The Rise of Skywalker Review: a sight to behold, a script to rewrite

Daisy Ridley is Rey and Adam Driver is Kylo Ren in STAR WARS: THE RISE OF SKYWALKER
Daisy Ridley is Rey and Adam Driver is Kylo Ren in STAR WARS: THE RISE OF SKYWALKER /

While the Star Wars: The Rise of Skywalker is undoubtedly a visual splendor, it suffers from a lack of coherence. Rather than feeling like a fitting end to the saga, Episode IX undoes much of its predecessor, making it instead feel like a rather confused film.

Warning: Spoilers ahead for Star Wars: The Rise of Skywalker.

With all the baggage loaded from Star Wars:The Last Jedi’s reception, it’s important to understand that it would be impossible for The Rise of Skywalker to satisfy everyone. There are those who vehemently hated The Last Jedi, dissatisfied by the reveals of Rey’s parentage, Snoke’s history and Luke’s cynicism. Others loathed the Marvel-esque humor and the alleged political messaging of film, most notably the Canto Bight subplot.

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Of course, with a 91% on Rotten Tomatoes and an A in CinemaScore, it would be unreasonable to believe that a large sampling of audience members didn’t thoroughly enjoy The Last Jedi; perhaps they instead embraced the film’s deconstructionist message and emphasis on story and themes over in-universe consistency and groundbreaking reveals. The normal response, to this, of course, would be to write and direct a sequel made for the latter category, both to avoid needless retcons and to drive the story forward in the most organic fashion possible.

Unfortunately, The Rise of Skywalker seems to be borne out of an attempt to please the most ardent naysayers of its two predecessors, and consequently ends up alienating everyone else.

There are positive aspects of the film worth noting; it would be a dramatic understatement to say that the visual effects are grand and spectacular. I would actually say that this film is tied with Rogue One in terms of the Star Wars film with the greatest visual flair. The sweeping cinematography is fittingly magnificent for a film directed by J.J. Abrams.

Though armed to the teeth with deceptively good visuals, The Rise of Skywalker fuses the weakest elements and sharpest criticisms of each of Disney’s previous Star Wars outings into one solidly imperfect wreck.

Did the lazy retreading of familiar material irritate you in The Force Awakens? Was the shameless fan-service and poorly paced structure of Rogue One a problem for you? Did you feel that The Last Jedi ignored and undid the setups of its immediate predecessor?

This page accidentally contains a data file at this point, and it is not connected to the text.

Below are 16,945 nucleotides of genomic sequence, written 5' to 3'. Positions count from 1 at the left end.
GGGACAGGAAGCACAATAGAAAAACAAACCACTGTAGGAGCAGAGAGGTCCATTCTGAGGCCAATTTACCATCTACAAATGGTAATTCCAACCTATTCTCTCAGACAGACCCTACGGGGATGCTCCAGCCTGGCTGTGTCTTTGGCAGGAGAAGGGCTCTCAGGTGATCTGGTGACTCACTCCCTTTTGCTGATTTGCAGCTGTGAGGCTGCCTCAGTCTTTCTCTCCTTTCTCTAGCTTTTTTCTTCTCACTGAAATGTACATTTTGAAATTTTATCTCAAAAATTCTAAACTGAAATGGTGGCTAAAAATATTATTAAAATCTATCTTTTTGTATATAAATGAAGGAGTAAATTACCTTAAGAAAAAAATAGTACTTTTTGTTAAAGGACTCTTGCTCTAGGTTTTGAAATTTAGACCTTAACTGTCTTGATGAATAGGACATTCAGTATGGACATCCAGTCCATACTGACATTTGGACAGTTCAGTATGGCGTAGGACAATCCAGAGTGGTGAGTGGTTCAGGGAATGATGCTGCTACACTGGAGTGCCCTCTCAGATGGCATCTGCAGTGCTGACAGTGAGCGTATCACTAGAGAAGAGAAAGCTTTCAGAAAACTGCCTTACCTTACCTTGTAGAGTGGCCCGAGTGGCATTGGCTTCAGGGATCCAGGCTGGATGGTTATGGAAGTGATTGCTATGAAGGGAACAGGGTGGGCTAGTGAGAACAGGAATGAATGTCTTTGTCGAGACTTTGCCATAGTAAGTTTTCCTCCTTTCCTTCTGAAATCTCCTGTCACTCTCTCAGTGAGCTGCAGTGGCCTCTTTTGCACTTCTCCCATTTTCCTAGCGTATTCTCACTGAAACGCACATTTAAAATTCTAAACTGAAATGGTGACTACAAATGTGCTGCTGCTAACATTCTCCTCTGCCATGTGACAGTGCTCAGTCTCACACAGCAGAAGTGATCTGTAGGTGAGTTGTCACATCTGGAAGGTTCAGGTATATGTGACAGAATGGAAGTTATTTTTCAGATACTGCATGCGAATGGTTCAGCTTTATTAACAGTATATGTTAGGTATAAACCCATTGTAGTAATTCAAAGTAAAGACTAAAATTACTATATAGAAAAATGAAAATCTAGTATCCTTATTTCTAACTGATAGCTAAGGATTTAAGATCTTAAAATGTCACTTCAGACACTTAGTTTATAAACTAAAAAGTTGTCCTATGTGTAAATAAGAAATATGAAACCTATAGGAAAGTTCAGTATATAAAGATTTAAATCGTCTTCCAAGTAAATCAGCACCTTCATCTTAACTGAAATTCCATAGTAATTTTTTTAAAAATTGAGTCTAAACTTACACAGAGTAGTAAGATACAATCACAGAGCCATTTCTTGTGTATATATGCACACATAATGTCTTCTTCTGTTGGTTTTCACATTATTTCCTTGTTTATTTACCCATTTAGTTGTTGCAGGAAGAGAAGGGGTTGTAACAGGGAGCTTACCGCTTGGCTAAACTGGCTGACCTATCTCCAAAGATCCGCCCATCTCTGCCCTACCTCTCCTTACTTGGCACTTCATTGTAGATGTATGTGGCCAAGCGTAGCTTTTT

Wait ’till you see The Rise of Skywalker.

The movie is also rushed, almost as if Abrams was hoping that the frenetic pacing and unnaturally fast-paced dialogue would allow this 142-minute film would simultaneously retcon the most important revelations of the previous film and deliver enough of his own story to fit two movies worth of material inside.

Action scenes abound once again, shot and paced with Abrams’ usual frenetic style and almost shaky camerawork. However, they feel a bit more obligatory and perfunctory, and, as Collider suggested in their initial spoiler-free review, none of them hold a candle to the Praetorian Guard fight in The Last Jedi (which, in and of itself, is nothing more than a pretty well-made scene where the main characters defeat the villain’s henchmen).

Palpatine’s return incensed me to no end, but at least Ian McDiarmid pulled out all stops to deliver a performance worthy of a far more well-written film.

Most of all, however, The Rise of Skywalker made me appreciate Rian Johnson’s nihilistic, postmodern take on a 40-year old franchise far more than I did initially. More than anything, The Rise of Skywalker deals a somber blow to the trilogy as a whole by indicating a lack of coherence. Snoke dies, and is promptly replaced by the Emperor by the next movie. Rey’s parents are nobodies, until they suddenly aren’t.

This is how the saga ends; not with a bang, but a whimper.

Next. Star Wars: The Rise of Skywalker is imperfect, enjoyable and fun. dark

Star Wars: The Rise of Skywalker has arrived in theaters.